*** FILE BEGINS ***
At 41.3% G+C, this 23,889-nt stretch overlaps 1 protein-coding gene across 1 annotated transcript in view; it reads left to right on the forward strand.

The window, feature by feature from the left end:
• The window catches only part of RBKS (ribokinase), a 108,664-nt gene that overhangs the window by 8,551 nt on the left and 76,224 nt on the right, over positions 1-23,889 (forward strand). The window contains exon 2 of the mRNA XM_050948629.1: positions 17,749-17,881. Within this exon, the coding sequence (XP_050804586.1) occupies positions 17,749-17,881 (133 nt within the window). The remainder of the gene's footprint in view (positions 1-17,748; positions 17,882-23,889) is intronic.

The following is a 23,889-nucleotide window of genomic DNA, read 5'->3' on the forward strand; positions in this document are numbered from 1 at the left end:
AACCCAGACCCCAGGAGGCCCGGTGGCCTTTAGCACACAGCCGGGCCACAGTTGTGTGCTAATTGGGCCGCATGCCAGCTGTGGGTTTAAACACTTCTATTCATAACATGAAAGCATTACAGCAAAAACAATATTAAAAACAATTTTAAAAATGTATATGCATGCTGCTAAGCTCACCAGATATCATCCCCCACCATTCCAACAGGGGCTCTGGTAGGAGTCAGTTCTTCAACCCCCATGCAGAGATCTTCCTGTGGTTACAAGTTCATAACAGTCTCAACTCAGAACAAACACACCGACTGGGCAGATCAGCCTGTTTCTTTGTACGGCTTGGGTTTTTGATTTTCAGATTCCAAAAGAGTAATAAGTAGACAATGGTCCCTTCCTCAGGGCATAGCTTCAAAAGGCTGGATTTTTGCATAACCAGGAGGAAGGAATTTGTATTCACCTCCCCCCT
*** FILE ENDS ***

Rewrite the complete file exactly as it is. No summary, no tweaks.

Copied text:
At 41.3% G+C, this 23,889-nt stretch overlaps 1 protein-coding gene across 1 annotated transcript in view; it reads left to right on the forward strand.

The window, feature by feature from the left end:
• The window catches only part of RBKS (ribokinase), a 108,664-nt gene that overhangs the window by 8,551 nt on the left and 76,224 nt on the right, over positions 1-23,889 (forward strand). The window contains exon 2 of the mRNA XM_050948629.1: positions 17,749-17,881. Within this exon, the coding sequence (XP_050804586.1) occupies positions 17,749-17,881 (133 nt within the window). The remainder of the gene's footprint in view (positions 1-17,748; positions 17,882-23,889) is intronic.

The following is a 23,889-nucleotide window of genomic DNA, read 5'->3' on the forward strand; positions in this document are numbered from 1 at the left end:
AACCCAGACCCCAGGAGGCCCGGTGGCCTTTAGCACACAGCCGGGCCACAGTTGTGTGCTAATTGGGCCGCATGCCAGCTGTGGGTTTAAACACTTCTATTCATAACATGAAAGCATTACAGCAAAAACAATATTAAAAACAATTTTAAAAATGTATATGCATGCTGCTAAGCTCACCAGATATCATCCCCCACCATTCCAACAGGGGCTCTGGTAGGAGTCAGTTCTTCAACCCCCATGCAGAGATCTTCCTGTGGTTACAAGTTCATAACAGTCTCAACTCAGAACAAACACACCGACTGGGCAGATCAGCCTGTTTCTTTGTACGGCTTGGGTTTTTGATTTTCAGATTCCAAAAGAGTAATAAGTAGACAATGGTCCCTTCCTCAGGGCATAGCTTCAAAAGGCTGGATTTTTGCATAACCAGGAGGAAGGAATTTGTATTCACCTCCCCCCT